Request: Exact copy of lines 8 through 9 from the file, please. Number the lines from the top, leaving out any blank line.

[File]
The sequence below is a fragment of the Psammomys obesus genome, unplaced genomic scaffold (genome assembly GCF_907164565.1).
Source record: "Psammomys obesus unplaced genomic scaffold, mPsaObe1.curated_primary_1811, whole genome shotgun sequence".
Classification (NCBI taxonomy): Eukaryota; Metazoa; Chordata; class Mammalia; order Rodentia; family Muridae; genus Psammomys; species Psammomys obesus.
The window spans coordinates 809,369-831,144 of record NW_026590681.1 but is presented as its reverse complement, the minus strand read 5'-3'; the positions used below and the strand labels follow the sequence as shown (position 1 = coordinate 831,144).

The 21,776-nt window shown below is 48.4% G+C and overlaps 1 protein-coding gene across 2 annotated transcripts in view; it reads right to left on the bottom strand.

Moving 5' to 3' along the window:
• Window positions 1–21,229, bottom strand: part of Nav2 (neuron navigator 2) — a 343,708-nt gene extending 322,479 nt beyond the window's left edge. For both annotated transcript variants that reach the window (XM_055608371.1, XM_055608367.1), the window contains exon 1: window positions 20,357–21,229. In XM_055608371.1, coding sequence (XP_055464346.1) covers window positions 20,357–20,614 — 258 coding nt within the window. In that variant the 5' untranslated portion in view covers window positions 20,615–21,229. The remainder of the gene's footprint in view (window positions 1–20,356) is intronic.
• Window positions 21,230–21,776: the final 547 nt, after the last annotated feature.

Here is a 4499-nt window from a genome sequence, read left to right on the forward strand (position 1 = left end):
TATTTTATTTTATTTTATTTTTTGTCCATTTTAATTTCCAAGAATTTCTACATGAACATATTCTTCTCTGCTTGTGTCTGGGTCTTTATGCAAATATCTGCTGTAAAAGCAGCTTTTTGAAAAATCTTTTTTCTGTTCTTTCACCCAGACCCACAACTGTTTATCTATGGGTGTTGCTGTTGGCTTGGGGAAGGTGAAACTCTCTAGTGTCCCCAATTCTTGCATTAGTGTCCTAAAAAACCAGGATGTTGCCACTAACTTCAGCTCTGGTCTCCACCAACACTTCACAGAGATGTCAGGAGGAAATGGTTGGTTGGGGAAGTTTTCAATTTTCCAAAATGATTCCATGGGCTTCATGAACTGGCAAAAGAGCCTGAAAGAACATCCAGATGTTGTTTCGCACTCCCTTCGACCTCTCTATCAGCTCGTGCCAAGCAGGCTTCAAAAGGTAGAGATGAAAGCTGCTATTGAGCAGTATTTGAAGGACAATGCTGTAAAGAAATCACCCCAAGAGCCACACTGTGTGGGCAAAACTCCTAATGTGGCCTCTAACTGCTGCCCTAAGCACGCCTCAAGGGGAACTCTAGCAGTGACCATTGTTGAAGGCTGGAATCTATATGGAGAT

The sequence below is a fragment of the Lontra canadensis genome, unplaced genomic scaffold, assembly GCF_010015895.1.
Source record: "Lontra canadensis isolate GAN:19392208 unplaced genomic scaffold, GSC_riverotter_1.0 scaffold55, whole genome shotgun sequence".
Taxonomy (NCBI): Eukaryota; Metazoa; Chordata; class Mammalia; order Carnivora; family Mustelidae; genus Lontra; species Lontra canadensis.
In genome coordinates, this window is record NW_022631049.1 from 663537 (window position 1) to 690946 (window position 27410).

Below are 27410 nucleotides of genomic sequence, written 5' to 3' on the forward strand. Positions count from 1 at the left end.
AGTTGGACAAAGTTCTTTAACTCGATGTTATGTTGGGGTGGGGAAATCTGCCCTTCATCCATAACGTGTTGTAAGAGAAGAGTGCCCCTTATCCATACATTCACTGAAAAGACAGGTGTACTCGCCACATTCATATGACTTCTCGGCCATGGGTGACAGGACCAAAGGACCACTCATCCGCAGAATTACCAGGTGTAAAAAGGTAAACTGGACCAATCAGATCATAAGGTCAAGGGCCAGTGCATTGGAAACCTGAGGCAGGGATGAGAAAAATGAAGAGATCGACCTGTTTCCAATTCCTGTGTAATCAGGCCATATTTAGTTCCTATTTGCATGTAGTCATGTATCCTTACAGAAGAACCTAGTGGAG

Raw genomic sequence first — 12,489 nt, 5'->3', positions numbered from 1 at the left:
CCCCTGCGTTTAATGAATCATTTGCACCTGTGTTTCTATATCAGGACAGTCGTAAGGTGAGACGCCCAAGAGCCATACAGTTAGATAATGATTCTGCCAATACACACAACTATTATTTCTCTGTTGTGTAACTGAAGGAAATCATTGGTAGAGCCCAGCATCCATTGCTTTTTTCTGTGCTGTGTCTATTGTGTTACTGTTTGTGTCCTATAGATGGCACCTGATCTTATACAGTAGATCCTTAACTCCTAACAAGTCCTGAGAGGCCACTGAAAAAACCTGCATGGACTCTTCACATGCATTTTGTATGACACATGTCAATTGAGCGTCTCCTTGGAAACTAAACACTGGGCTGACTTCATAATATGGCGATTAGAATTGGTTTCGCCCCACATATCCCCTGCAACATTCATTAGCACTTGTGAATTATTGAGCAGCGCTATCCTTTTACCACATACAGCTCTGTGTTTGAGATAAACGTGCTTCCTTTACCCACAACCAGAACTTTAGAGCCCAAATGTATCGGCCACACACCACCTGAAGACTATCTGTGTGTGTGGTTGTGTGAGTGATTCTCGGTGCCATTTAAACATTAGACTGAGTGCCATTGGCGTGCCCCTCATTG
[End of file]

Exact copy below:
• Window positions 21,230–21,776: the final 547 nt, after the last annotated feature.

Here is a 4499-nt window from a genome sequence, read left to right on the forward strand (position 1 = left end):